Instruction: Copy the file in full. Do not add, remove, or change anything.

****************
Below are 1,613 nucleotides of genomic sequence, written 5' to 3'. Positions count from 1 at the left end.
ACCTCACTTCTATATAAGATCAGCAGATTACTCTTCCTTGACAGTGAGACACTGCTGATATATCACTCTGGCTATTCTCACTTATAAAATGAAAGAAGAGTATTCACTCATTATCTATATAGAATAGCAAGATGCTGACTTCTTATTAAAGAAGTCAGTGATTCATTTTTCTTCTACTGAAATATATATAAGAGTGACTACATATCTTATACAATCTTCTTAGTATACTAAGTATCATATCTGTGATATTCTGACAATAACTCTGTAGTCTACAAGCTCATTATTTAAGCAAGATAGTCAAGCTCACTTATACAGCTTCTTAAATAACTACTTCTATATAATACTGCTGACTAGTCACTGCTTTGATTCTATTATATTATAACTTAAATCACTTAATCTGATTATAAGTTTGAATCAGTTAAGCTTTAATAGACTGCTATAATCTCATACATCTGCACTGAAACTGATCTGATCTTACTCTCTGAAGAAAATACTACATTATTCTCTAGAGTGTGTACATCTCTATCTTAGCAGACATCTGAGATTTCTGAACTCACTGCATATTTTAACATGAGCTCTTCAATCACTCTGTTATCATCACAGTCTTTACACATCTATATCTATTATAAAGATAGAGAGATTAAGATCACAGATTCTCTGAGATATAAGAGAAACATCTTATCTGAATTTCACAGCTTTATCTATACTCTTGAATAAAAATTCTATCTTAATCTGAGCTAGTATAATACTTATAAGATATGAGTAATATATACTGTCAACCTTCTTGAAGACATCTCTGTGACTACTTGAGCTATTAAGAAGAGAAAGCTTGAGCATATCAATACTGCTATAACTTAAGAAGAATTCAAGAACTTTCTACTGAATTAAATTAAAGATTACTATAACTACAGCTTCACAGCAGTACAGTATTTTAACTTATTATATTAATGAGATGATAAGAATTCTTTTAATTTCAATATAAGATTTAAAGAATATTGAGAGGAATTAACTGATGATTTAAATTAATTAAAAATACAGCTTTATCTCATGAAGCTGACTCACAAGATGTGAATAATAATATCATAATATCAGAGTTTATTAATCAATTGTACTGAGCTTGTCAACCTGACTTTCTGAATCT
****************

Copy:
Below are 1,613 nucleotides of genomic sequence, written 5' to 3'. Positions count from 1 at the left end.
ACCTCACTTCTATATAAGATCAGCAGATTACTCTTCCTTGACAGTGAGACACTGCTGATATATCACTCTGGCTATTCTCACTTATAAAATGAAAGAAGAGTATTCACTCATTATCTATATAGAATAGCAAGATGCTGACTTCTTATTAAAGAAGTCAGTGATTCATTTTTCTTCTACTGAAATATATATAAGAGTGACTACATATCTTATACAATCTTCTTAGTATACTAAGTATCATATCTGTGATATTCTGACAATAACTCTGTAGTCTACAAGCTCATTATTTAAGCAAGATAGTCAAGCTCACTTATACAGCTTCTTAAATAACTACTTCTATATAATACTGCTGACTAGTCACTGCTTTGATTCTATTATATTATAACTTAAATCACTTAATCTGATTATAAGTTTGAATCAGTTAAGCTTTAATAGACTGCTATAATCTCATACATCTGCACTGAAACTGATCTGATCTTACTCTCTGAAGAAAATACTACATTATTCTCTAGAGTGTGTACATCTCTATCTTAGCAGACATCTGAGATTTCTGAACTCACTGCATATTTTAACATGAGCTCTTCAATCACTCTGTTATCATCACAGTCTTTACACATCTATATCTATTATAAAGATAGAGAGATTAAGATCACAGATTCTCTGAGATATAAGAGAAACATCTTATCTGAATTTCACAGCTTTATCTATACTCTTGAATAAAAATTCTATCTTAATCTGAGCTAGTATAATACTTATAAGATATGAGTAATATATACTGTCAACCTTCTTGAAGACATCTCTGTGACTACTTGAGCTATTAAGAAGAGAAAGCTTGAGCATATCAATACTGCTATAACTTAAGAAGAATTCAAGAACTTTCTACTGAATTAAATTAAAGATTACTATAACTACAGCTTCACAGCAGTACAGTATTTTAACTTATTATATTAATGAGATGATAAGAATTCTTTTAATTTCAATATAAGATTTAAAGAATATTGAGAGGAATTAACTGATGATTTAAATTAATTAAAAATACAGCTTTATCTCATGAAGCTGACTCACAAGATGTGAATAATAATATCATAATATCAGAGTTTATTAATCAATTGTACTGAGCTTGTCAACCTGACTTTCTGAATCT